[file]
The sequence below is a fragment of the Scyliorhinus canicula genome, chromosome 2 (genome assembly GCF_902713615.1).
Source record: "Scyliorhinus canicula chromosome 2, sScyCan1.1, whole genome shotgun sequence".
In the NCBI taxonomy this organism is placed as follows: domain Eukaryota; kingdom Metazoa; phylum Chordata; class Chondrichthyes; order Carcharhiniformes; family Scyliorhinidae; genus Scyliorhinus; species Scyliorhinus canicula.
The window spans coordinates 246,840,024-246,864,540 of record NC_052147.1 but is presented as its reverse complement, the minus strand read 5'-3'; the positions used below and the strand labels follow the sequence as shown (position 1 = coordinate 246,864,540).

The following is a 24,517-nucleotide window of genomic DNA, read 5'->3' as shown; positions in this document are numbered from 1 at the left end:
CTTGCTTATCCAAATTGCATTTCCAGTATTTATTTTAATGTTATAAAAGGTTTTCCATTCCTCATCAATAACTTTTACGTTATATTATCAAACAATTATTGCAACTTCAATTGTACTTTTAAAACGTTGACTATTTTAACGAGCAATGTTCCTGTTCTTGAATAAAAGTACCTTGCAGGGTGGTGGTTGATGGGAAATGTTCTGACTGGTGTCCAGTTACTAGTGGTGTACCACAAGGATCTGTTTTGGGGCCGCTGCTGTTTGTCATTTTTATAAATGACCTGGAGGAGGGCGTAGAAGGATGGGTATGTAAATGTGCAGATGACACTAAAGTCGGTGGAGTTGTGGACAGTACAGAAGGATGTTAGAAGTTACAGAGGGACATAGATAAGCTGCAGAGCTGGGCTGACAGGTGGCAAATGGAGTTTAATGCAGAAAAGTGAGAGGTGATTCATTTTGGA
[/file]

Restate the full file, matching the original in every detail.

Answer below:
The sequence below is a fragment of the Scyliorhinus canicula genome, chromosome 2 (genome assembly GCF_902713615.1).
Source record: "Scyliorhinus canicula chromosome 2, sScyCan1.1, whole genome shotgun sequence".
In the NCBI taxonomy this organism is placed as follows: domain Eukaryota; kingdom Metazoa; phylum Chordata; class Chondrichthyes; order Carcharhiniformes; family Scyliorhinidae; genus Scyliorhinus; species Scyliorhinus canicula.
The window spans coordinates 246,840,024-246,864,540 of record NC_052147.1 but is presented as its reverse complement, the minus strand read 5'-3'; the positions used below and the strand labels follow the sequence as shown (position 1 = coordinate 246,864,540).

The following is a 24,517-nucleotide window of genomic DNA, read 5'->3' as shown; positions in this document are numbered from 1 at the left end:
CTTGCTTATCCAAATTGCATTTCCAGTATTTATTTTAATGTTATAAAAGGTTTTCCATTCCTCATCAATAACTTTTACGTTATATTATCAAACAATTATTGCAACTTCAATTGTACTTTTAAAACGTTGACTATTTTAACGAGCAATGTTCCTGTTCTTGAATAAAAGTACCTTGCAGGGTGGTGGTTGATGGGAAATGTTCTGACTGGTGTCCAGTTACTAGTGGTGTACCACAAGGATCTGTTTTGGGGCCGCTGCTGTTTGTCATTTTTATAAATGACCTGGAGGAGGGCGTAGAAGGATGGGTATGTAAATGTGCAGATGACACTAAAGTCGGTGGAGTTGTGGACAGTACAGAAGGATGTTAGAAGTTACAGAGGGACATAGATAAGCTGCAGAGCTGGGCTGACAGGTGGCAAATGGAGTTTAATGCAGAAAAGTGAGAGGTGATTCATTTTGGA